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The Complete Maus Hardcover – November 19, 1996
All Books, All the Time
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“A loving documentary and brutal fable, a mix of compassion and stoicism [that] sums up the experience of the Holocaust with as much power and as little pretension as any other work I can think of.”
–The New Republic
“A quiet triumph, moving and simple–impossible to describe accurately, and impossible to achieve in any medium but comics.”
–The Washington Post
“Spiegelman has turned the exuberant fantasy of comics inside out by giving us the most incredible fantasy in comics’ history: something that actually occurred…. The central relationship is not that of cat and mouse, but that of Art and Vladek. Maus is terrifying not for its brutality, but for its tenderness and guilt.”
–The New Yorker
“All too infrequently, a book comes along that’s as daring as it is acclaimed. Art Spiegelman’s Maus is just such a book.”
“An epic story told in tiny pictures.”
–The New York Times
“A remarkable work, awesome in its conception and execution… at one and the same time a novel, a documentary, a memoir, and a comic book. Brilliant, just brilliant.”
From the Back Cover
It is the story of Vladek Speigelman, a Jewish survivor of Hitler's Europe, and his son, a cartoonist coming to terms with his father's story. Maus approaches the unspeakable through the diminutive. Its form, the cartoon (the Nazis are cats, the Jews mice), shocks us out of any lingering sense of familiarity. Maus is a haunting tale within a tale. Vladek's harrowing story of survival is woven into the author's account of his tortured relationship with his aging father. Against the backdrop of guilt brought by survival, they stage a normal life of small arguments and unhappy visits. This astonishing retelling of our century's grisliest news is a story of survival, not only of Vladek but of the children who survive even the survivors. Maus studies the bloody pawprints of history and tracks its meaning for all of us.
Top customer reviews
When I was considering purchasing it, I looked at the number of pages that were listed for the edition and guessed that it included both parts of the story. So I bought it, it arrived fine, and I am now writing to confirm that yes, this edition includes I and II.
Amazon should look into this and remove the "(No 1)" from the listing's title.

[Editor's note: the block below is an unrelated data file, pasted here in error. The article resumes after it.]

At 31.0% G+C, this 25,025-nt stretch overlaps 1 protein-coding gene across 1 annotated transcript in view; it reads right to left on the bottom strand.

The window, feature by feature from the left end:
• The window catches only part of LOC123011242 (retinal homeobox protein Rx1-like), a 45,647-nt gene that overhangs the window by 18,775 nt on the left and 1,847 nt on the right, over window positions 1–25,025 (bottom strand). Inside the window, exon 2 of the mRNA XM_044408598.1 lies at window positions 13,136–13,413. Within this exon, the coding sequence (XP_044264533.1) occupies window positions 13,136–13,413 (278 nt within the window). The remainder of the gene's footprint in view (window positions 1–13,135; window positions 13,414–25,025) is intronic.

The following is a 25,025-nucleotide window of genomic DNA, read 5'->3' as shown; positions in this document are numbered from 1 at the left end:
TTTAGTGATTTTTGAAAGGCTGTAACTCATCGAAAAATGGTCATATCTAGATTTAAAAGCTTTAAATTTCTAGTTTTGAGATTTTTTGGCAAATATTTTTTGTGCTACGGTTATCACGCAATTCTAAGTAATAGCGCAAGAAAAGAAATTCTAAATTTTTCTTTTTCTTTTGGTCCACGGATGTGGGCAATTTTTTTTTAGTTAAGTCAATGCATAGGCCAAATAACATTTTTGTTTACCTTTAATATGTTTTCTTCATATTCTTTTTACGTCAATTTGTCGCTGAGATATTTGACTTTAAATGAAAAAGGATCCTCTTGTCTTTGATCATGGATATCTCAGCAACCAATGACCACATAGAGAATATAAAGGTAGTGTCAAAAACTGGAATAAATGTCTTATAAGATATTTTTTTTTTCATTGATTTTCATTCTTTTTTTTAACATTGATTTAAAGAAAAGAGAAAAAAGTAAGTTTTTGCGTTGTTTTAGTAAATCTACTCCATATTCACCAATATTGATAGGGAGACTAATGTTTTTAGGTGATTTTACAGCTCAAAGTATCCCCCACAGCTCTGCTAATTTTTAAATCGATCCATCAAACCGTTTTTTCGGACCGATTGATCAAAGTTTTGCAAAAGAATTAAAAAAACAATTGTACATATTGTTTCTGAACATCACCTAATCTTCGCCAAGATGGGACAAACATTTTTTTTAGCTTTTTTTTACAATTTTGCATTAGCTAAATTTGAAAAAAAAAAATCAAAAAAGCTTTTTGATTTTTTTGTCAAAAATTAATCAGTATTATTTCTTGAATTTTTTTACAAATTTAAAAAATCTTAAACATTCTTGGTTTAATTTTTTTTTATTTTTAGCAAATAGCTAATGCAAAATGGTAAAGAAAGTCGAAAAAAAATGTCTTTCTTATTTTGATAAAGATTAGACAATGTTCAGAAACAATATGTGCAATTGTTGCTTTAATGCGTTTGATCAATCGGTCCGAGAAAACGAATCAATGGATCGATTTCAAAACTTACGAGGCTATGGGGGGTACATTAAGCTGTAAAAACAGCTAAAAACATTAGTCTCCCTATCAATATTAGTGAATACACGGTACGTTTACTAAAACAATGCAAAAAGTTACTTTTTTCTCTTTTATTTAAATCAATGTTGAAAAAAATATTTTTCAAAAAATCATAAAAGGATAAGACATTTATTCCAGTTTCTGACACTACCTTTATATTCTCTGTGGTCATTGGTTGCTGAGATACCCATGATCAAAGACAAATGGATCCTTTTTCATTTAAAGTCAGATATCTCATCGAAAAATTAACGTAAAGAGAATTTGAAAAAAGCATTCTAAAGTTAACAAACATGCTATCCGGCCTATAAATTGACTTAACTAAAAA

What the author Art Spiegelman has done in his Pulitzer winning graphic novel is to convey to us the life and time of what it was to live as a Jew in Nazi Germany. This book describes the travails of Valdek Spiegelman as to how he lived in Poland under the terror of Nazi rule.
In this graphic depiction of living the terror of Nazi rule in Eastern Europe we see the ever increasing pressure of Nazism extinguishing the Jewish culture. Spiegelman depicts the Jewish population as being of the mice population and the Nazi's as the depiction of cats.
This story tells of the horrors and deprivations endured by the Jewish community. Suffering the increased pograms that deprived the Jews of a normal life, we see the mistreatment to the Jewish population. Spiegelman also interweaves the thoughts and life of Vladek Speigelman as a rather older man recollecting the events of the Holocaust of Eastern Europe in the 1940's.
Vladek as an older man trying to make his way in living the life of a senior American citizen in Rego Park Queens, NY tries to put his experiences of the Holocaust behind him. He is rather unsuccessful in doing this. His son wants to get the full story of all these past experiences and finds a fearful maze to negotiate in getting a true and full story. This story is both sad and very poignant and its ending is very much anti-climactic!! Spiegelman weaves an excellent graphic novel which begs for an encore. I do believe one is coming to us down the way. Great read!! Well deserving 5 stars!!
Just occasionally you read something that hits all of the right notes and it doesn’t matter if the medium is a comic book. Considering the subject matter I really don’t know how to put what I feel about the book into words it wouldn’t be “fun” “enjoyable” or “a pleasure to read” but I think it is fair to say that the entire story is almost profound and left me both with a feeling of great unease (on account of what happened to the participants) and fulfillment upon reflection of what an interesting tribute the effort as a whole is